“Consumers in Europe and North America have become accustomed to contactless cards and more recently mobile wallets, which, in essence, do the same thing as a QR code without the added effort of downloading bespoke apps,” said Nabil Ibenbrahim, deputy managing director at HPS.

“These regions already have an existing payments infrastructure which consumers and businesses can rely on and there hasn’t yet been much incentive until the pandemic came along to change that,” he said in an email.

Buy now pay later takes off

Consumers spent nearly $900bn with online retailers in 2020, according to Mastercard.

The rise in ecommerce exposed people to other payment methods including buy now pay later, says Damian Kassabgi, public policy chief at Clearpay. “Our core base has been millennial and Gen Z but we do think older demographics are now being forced to think about the online space.”

Since the start of the pandemic 70 percent of consumers have used a new shopping or payment method for the first time, according to Visa.

In the first quarter of its 2021 financial year, Clearpay saw sales across all regions jump by 115 percent to £2.3bn compared to £1.03bn recorded in the same period last year.

The growing popularity of buy now pay later is reflective of the decline of credit cards, according to Clearpay's Kassabgi.

Credit card usage has been in a steady decline in recent years, according to UK Finance figures. In January 2021, there were 196m credit card transactions, 31.1 percent fewer than in January 2020. The total spend of £10.7bn was 37.9 percent less than January 2020.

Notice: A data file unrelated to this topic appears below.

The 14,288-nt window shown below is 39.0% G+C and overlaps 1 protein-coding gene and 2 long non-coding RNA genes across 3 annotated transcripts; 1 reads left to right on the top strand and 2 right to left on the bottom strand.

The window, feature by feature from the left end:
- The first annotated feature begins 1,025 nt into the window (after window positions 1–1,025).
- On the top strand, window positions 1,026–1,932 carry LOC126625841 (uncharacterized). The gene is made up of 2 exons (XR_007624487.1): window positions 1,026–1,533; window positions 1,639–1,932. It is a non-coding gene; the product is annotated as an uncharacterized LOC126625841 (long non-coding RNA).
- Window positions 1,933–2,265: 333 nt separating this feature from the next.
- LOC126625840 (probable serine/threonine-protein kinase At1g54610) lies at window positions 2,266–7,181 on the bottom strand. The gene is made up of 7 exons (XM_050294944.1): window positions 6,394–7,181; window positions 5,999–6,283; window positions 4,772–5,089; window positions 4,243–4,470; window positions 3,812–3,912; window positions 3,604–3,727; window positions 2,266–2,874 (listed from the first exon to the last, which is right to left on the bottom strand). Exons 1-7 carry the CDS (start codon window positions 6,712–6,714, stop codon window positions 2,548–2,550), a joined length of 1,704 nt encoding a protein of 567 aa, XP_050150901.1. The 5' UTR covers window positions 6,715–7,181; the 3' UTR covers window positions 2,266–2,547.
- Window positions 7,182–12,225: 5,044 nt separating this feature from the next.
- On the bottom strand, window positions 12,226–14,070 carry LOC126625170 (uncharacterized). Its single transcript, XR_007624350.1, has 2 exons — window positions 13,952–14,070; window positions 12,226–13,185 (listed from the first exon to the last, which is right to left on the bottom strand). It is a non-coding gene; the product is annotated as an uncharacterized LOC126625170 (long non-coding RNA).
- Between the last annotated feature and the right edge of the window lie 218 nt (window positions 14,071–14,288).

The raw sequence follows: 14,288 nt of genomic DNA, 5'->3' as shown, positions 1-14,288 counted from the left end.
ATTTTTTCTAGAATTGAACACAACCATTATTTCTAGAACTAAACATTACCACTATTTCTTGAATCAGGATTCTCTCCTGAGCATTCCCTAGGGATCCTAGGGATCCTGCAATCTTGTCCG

“The people who use buy now, pay later products have worked out that it is better to flexibly schedule payments with no interest or late fees, than use a credit card,” says a spokesperson at Klarna.

An opportunity for innovation

The pandemic poses unique challenges for the payments industry, says Visa’s Nelsen.

“It also presents an opportunity to implement better, faster, more convenient and more secure payments solutions both now and in the long-term.”

“Traditionally, new payments solutions and infrastructure take time to scale-up and evolve,” he said in an email. “However, the pandemic has accelerated the rate of change in the payments sector and reinforced the need for the industry to be agile and adapt quickly to changing consumer demands.”

For in-house product teams at banks, it was a rare opportunity to react to the quickly evolving landscape.

During the pandemic, customers were more willing to manage their purchases and business expenses from an app, according to Revolut’s Genevrier. This meant new products were designed around mobiles and contact-free services.

Similarly, the uncertainty and financial instability caused by the pandemic meant that many customers were managing their day-to-day finances more closely highlighting the need for money management features, said Starling's Shah.

Creating an experience

The challenges of the pandemic catapulted the need for contactless payments and other no-contact solutions including mobile banking, according to Mastercard’s Abrahams.

“This is just the beginning as we look to deliver cutting edge solutions to bring even more people into the digital economy.”

One solution the pandemic has helped to fast-track is payments that take place in the background, according to McKinsey’s Bruno.

Pay with one click and the likes of Amazon Go stores -where consumers are able to walk in and out of the shop, with the payment made automatically- are encouraging seamless payment experiences where consumers don’t need to think about reaching for their wallet.

“It isn’t really about paying anymore, it’s about the checkout such as ordering ahead, ordering in-app and curbside delivery. The act of paying is getting absorbed into the purchase journey. It becomes more about the experience of shopping or checkout and of how integrated paying is with the journeys.”